Through-the-roof housing prices (房价) is one of China’s hottest topics.
Recently, Ren Zhiqiang (任志强) a property developer (开放商) who is big user of Sina microblog (新浪微博), angered a lot of people by blogging “Is there any country in history that has managed to grow its economy stably after a property bust?”
As many property owners are in negative equity and some are protesting to property companies, the price for housing is still set to fall over the next few months. Some say is could continue for a few years.
On December 2, Caijing (财经), the influential financial magazine, microblogged the phenomenon:
December 3, 2011, in Wuhan, Hubei province, Vanke’s latest development begin its selling phase. The developer asked Guiyuan Buddhist Temple’s head monk to use special prayers to increase purchasing, attracting more citizens to come see the property. Except more people are praying that housing prices will fall.
Throughout the last few months, weibo has been alive with people commenting on falling prices. Xie Xiao (谢晓), the managing editor of Southern Entertainment Weekly, microblogged:
Housing prices have really fallen? I walked past an agent for real estate downstairs from my house, and saw that second hand housing is only a little over RMB20,000 per square meter, compared to its price at almost RMB30,000 six months ago, I felt like calling all my friends over to start purchasing!
Similarly, Shi Yonggang (师永刚) the editor-in-chief of Phoenix Weekly, microblogged:
My friend texted me to say that the real estate market in Ordos, Inner Mongolia, has completely collapsed, and prices have fallen across the scale. From the average price of RMB10,000 it has fallen to RMB3,000. So… pricing falling is akin to a mountain falling?
In order to explain this, a city planner, Liu Wei, said:
Local housing prices are not high because of the local governments. Never mind the housing prices, but local governments can’t even control their land prices. According to the current system, the land prices, especially the prices for real estate land, is decided by the market. If any local government dared to interfere with property prices, they will be punished severely. People who think that local governments are colluding with real estate developers, pushing the prices higher, are just the fantasy of intellectuals and the public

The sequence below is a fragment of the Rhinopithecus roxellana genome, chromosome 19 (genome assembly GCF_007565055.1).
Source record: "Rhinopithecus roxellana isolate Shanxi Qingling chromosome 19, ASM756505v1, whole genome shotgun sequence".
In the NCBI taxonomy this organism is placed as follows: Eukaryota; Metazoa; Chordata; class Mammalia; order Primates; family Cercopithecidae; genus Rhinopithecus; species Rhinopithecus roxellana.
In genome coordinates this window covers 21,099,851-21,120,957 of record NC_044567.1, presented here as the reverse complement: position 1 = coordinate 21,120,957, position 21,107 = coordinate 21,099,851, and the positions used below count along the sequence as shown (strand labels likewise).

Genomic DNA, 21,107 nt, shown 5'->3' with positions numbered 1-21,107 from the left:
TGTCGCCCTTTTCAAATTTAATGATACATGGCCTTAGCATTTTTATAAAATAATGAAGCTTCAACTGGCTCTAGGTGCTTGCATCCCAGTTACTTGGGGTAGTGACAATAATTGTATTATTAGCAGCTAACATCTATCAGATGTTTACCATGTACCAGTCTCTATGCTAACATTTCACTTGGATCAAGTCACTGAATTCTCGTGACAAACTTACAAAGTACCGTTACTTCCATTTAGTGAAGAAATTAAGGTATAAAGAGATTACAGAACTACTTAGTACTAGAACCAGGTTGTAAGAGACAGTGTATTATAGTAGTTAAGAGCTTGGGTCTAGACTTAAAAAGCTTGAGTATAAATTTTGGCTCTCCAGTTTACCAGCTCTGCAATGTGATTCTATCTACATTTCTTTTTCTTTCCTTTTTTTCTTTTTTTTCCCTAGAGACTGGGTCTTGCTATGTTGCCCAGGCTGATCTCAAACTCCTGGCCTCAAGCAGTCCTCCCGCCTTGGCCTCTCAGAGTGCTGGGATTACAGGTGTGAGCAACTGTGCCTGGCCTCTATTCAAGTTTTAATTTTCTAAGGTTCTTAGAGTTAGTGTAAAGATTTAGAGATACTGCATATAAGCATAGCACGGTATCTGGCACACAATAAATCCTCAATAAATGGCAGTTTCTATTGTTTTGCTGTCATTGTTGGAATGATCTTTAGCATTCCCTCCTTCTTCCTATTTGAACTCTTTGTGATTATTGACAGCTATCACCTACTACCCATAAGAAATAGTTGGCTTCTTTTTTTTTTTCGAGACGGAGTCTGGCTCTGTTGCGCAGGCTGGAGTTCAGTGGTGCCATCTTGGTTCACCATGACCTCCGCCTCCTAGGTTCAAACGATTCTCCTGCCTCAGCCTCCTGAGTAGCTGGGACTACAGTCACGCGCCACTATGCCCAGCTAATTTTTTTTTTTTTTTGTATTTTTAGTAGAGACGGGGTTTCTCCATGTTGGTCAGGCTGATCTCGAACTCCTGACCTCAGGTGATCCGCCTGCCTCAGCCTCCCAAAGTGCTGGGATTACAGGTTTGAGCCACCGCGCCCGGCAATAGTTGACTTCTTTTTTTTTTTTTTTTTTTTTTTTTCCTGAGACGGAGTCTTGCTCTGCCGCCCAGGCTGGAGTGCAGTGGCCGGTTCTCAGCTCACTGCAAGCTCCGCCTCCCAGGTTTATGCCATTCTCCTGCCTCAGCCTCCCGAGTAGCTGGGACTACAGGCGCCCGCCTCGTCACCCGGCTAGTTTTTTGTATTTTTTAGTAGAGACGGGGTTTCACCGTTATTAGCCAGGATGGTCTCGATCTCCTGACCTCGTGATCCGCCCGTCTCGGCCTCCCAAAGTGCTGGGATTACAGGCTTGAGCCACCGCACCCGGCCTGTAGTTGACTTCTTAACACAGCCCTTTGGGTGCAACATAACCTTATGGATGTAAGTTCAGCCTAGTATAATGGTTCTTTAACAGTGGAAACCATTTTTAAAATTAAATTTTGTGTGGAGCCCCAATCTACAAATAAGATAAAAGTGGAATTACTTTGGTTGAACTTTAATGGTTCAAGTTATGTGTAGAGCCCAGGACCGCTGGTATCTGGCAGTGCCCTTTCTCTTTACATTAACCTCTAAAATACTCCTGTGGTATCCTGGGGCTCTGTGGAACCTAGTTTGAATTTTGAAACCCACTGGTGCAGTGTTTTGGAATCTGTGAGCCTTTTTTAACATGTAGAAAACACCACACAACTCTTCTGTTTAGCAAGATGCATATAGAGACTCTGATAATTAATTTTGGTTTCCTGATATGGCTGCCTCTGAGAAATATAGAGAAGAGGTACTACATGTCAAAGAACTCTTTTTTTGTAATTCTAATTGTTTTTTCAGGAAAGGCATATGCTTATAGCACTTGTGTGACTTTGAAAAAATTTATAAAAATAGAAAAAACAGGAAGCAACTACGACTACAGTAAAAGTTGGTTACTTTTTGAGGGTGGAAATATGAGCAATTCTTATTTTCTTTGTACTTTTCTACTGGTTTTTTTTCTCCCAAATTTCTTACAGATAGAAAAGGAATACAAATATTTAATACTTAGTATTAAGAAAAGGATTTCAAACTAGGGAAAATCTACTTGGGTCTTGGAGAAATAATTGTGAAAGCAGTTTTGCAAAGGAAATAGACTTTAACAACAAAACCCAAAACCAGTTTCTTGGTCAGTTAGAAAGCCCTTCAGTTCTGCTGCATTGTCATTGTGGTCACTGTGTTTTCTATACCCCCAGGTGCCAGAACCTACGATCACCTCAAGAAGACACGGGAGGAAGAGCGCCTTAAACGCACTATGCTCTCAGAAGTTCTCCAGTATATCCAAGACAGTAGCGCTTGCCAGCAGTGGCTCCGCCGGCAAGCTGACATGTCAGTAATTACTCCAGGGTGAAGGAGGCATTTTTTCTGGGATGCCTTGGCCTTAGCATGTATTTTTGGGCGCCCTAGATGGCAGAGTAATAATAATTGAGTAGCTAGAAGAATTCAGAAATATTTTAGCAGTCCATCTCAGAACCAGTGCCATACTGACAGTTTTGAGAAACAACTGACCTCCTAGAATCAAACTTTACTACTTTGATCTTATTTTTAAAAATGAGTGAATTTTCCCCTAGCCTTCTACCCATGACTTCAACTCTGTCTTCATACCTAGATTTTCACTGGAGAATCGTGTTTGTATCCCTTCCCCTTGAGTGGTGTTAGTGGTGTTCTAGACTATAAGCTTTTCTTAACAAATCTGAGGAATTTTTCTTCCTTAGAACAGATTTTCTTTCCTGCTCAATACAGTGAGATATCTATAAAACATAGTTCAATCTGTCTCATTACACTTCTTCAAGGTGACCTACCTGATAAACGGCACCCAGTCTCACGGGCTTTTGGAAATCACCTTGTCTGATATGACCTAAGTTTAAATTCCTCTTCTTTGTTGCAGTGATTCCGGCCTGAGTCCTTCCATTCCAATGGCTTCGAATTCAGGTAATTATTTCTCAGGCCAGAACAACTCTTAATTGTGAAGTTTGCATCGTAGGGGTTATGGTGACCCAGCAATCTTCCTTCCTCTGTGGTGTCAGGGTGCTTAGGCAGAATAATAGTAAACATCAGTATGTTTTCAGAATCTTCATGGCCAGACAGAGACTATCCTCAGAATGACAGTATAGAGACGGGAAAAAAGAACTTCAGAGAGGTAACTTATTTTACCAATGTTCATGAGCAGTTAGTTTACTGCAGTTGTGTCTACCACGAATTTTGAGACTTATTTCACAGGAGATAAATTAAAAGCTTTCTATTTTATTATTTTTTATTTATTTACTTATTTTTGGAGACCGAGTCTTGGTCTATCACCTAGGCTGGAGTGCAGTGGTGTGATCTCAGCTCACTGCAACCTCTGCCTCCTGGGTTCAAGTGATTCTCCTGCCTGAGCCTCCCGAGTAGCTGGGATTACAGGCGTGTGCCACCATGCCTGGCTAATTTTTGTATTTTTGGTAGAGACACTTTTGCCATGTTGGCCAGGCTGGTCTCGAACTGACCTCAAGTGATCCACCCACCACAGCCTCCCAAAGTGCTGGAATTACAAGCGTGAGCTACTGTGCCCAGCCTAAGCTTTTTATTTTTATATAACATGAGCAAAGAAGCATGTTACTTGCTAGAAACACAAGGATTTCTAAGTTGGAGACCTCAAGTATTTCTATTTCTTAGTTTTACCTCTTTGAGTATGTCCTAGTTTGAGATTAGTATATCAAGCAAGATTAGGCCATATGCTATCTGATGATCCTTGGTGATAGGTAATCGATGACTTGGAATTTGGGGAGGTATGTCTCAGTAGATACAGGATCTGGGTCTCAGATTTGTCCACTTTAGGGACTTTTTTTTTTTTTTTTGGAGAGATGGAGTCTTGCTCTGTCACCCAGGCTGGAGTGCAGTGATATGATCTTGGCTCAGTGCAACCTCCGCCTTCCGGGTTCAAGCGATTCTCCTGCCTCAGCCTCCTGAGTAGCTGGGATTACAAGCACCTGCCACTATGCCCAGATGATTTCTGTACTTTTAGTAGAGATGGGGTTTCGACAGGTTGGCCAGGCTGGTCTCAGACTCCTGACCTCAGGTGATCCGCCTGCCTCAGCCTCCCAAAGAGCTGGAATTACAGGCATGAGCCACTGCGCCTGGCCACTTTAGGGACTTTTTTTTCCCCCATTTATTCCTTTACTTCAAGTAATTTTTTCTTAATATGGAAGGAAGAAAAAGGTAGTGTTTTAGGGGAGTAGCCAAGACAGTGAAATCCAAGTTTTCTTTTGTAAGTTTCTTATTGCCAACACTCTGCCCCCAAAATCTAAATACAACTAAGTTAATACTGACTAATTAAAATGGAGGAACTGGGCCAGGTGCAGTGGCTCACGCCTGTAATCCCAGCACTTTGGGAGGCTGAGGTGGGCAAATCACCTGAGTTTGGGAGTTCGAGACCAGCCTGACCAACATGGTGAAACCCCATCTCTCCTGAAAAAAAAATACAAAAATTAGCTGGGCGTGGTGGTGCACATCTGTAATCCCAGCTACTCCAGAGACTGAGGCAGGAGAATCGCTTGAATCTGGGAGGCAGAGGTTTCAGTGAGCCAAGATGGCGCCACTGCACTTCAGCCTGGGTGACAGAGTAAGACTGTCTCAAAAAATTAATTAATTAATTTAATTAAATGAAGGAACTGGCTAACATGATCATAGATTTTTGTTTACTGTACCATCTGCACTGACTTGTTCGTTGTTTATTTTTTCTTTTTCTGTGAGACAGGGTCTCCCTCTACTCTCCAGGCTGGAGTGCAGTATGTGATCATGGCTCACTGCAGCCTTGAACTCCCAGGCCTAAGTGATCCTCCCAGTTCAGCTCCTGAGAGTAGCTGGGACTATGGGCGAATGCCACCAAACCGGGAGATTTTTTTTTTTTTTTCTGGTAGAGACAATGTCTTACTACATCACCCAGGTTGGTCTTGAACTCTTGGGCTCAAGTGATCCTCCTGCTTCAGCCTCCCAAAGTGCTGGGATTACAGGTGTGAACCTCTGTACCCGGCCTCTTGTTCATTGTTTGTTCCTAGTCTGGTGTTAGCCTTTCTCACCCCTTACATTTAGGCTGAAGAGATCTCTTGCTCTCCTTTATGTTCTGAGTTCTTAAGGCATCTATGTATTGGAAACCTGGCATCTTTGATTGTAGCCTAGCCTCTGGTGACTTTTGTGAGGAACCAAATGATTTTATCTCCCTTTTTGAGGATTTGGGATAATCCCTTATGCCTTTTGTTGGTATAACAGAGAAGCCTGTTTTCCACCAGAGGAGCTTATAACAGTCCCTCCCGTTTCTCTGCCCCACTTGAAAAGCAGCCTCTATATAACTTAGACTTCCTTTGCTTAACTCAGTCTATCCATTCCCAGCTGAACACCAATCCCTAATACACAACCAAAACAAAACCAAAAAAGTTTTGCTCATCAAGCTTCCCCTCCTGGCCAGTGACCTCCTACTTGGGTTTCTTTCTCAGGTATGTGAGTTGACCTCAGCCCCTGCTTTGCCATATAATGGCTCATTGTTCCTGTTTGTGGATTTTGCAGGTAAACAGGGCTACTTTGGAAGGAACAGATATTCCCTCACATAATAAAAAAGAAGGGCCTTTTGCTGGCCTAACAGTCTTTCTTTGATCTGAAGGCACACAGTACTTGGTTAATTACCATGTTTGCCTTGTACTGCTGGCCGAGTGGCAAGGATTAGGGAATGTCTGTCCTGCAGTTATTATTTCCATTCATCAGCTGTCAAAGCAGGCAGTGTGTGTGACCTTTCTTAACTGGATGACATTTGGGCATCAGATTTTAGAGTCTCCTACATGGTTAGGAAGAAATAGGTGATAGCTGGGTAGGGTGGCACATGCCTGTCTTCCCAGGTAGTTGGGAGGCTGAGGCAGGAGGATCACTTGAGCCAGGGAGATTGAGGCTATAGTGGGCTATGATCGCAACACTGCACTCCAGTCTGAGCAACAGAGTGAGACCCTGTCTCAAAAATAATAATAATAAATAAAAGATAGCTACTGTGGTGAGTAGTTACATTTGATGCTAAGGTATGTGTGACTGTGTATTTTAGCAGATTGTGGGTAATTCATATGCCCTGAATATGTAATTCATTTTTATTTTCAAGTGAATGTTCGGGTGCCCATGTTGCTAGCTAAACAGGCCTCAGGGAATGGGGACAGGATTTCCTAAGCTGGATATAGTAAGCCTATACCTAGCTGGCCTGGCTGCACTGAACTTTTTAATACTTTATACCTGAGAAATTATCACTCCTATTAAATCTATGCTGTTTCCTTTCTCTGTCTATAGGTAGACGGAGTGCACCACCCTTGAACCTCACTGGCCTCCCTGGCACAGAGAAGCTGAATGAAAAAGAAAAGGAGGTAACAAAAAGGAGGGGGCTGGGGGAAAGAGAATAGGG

As far back as June, when there were whispers that housing prices could fall, Southern Weekend (南方周末), the leading liberal magazine in the country, ran a snippet on their official microblog about how the banks won’t be able to handle a 50% fall in prices:
China Banking Regulatory Commission: “‘The banks will be able to handle it if housing prices fall 50%’ rebuffed by insiders in the banking industry, who said: “Don’t mention 50%, even if it drops to 20%, the banks won’t be able to handle it.”
A lot of people, some of them high profile, like to joke about housing prices in the context of social problems, such as mistresses. Jishisan, a science journalist, said:
Will the prices for Houxiandai City [a property development in Beijing] rise because of Guo Meimei (郭美美), who lives there? Or will the rent prices fall because of number of mistresses who will stop renting?
Perhaps Chen Huarui, the CEO of an investment company summed it up best:
Continued falling over three years isn’t realistic, but a 30% fall in prices is.